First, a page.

Samuel the Confessor

Saint Samuel
Born 597
Daklube, Egypt
Died 695
Mount Qalamoun, Egypt
Venerated in Coptic Orthodox Church
Oriental Orthodox Churches
Major shrine Monastery of St. Samuel the Confessor, Egypt
Feast 8 Kiahk
Attributes Monk with one Eye

Saint Samuel the Confessor (referred to in academic literature as Samuel of Kalamoun or Samuel of Qalamun) is a Coptic Orthodox saint, venerated in all Oriental Orthodox Churches. He is most famous for his torture at the hands of the Chalcedonian but Monothelite Byzantines, for his witness of the Arab invasion of Egypt, and for having built the monastery that carries his name in Mount Qalamoun. He carries the label "confessor" because he endured torture for his Christian faith, but was not a martyr.

The manuscripts of the Coptic text known as the Apocalypse of Samuel of Kalamoun give his name as the author, but the work is in reality a much later composition.


The Arabic life of the saint gives the following details.

Samuel was born in AD 597 in the city of Daklube, Egypt, to a non-Chalcedonian priest called Arselaos. He spent most of his early years as a disciple of Saint Agathon at the Monastery of Saint Macarius the Great in Scetes, Egypt, where he was ordained a priest. Samuel became known for his great ascetism, and for abstaining from food and drink a week at a time. While at the Monastery of Saint Macarius, a Byzantine imperial envoy attempted to convince the desert monks to confess the Chalcedonian faith. Samuel became zealous and seized the imperial letter and rent it into pieces saying "Excommunicated is this tome and everyone who believes in it and cursed is everyone who might change the Orthodox faith of our Holy Fathers." Seized with anger, the envoy ordered Samuel to be beaten with pins and to be hanged up by his arms, and that his face be smitten. One of the strikes enucleated one of his eyes. Samuel was also beaten by Cyrus, the Chalcedonian patriarch of Alexandria. The latter also ordered Samuel to be driven away from the Nitrian Desert.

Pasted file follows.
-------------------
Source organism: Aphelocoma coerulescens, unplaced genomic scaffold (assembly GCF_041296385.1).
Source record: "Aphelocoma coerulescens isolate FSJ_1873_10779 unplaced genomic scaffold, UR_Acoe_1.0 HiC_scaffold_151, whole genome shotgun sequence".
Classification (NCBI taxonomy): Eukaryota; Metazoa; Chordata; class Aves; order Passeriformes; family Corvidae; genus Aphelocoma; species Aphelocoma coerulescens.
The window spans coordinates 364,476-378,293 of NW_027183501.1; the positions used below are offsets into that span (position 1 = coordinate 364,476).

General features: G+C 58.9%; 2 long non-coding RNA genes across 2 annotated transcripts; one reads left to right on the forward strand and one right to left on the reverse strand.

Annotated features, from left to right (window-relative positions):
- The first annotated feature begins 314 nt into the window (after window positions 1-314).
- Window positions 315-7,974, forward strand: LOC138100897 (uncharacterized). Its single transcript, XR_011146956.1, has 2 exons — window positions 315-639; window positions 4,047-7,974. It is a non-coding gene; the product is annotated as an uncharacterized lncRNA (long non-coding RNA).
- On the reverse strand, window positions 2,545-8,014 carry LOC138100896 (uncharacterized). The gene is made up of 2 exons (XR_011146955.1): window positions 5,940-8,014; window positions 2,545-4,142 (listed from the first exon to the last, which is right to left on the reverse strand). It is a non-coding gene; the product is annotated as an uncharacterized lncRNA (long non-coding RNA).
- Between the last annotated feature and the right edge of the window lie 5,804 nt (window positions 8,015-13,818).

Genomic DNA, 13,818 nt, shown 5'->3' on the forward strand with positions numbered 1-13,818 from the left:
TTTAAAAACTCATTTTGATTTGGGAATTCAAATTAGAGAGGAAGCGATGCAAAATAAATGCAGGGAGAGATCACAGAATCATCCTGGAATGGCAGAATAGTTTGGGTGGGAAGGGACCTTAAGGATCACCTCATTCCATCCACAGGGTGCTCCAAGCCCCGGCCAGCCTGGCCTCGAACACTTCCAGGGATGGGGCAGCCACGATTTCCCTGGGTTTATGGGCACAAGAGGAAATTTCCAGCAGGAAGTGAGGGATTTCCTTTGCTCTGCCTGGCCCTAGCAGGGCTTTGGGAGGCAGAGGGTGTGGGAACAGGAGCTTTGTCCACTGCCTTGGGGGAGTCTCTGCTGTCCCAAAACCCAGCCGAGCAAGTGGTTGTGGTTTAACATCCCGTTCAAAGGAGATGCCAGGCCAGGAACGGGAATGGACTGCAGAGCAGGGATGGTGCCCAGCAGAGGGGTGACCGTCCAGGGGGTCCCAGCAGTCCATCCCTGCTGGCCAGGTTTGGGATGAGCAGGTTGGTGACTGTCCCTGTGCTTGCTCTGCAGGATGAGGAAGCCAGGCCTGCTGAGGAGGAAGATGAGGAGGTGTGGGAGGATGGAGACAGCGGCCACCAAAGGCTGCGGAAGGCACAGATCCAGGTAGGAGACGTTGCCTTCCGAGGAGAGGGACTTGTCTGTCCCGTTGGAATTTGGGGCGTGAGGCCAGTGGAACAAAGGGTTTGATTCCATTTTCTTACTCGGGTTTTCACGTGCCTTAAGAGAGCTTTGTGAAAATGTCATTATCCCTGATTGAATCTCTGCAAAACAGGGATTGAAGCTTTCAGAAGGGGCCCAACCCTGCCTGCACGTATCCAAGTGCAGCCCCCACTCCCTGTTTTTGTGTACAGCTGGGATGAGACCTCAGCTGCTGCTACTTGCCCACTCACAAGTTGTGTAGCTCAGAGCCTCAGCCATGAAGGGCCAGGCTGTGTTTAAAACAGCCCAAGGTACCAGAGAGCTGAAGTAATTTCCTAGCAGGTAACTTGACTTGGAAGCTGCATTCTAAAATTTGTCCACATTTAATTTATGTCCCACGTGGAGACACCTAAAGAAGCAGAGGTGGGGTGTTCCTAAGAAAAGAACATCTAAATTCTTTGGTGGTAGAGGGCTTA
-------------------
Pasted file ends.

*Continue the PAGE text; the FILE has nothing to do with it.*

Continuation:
After leaving Scetes, Samuel dwelt in Mount Qalamoun, currently in the Upper Egyptian governorate of Al Minya. At Mount Qalamoun, Samuel founded a monastery that carries his name, and still exists to this day.

Samuel also suffered at the hands of sun-worshiping Berbers who took him captive for some time. In his captivity, he met and befriended Youannis the Archpriest of Scetes, who was also captured by the Berbers. When the Berbers failed to convince Samuel to worship the sun, they tied his leg with an iron chain to that of a maiden, and sent them to attend the camels, hoping that the maiden would seduce Samuel and win him as a sun-worshipper. Yet, Samuel did not deny his faith and remained strong in his Christian faith. Eventually, after healing his master's son who was on the verge of death, he was released and permitted to return to Mount Qalamoun. After his return, he prophesized about and witnessed the Arab invasion of Egypt in 641.

Samuel the Confessor departed on 8 Kiahk 695 (17 December).

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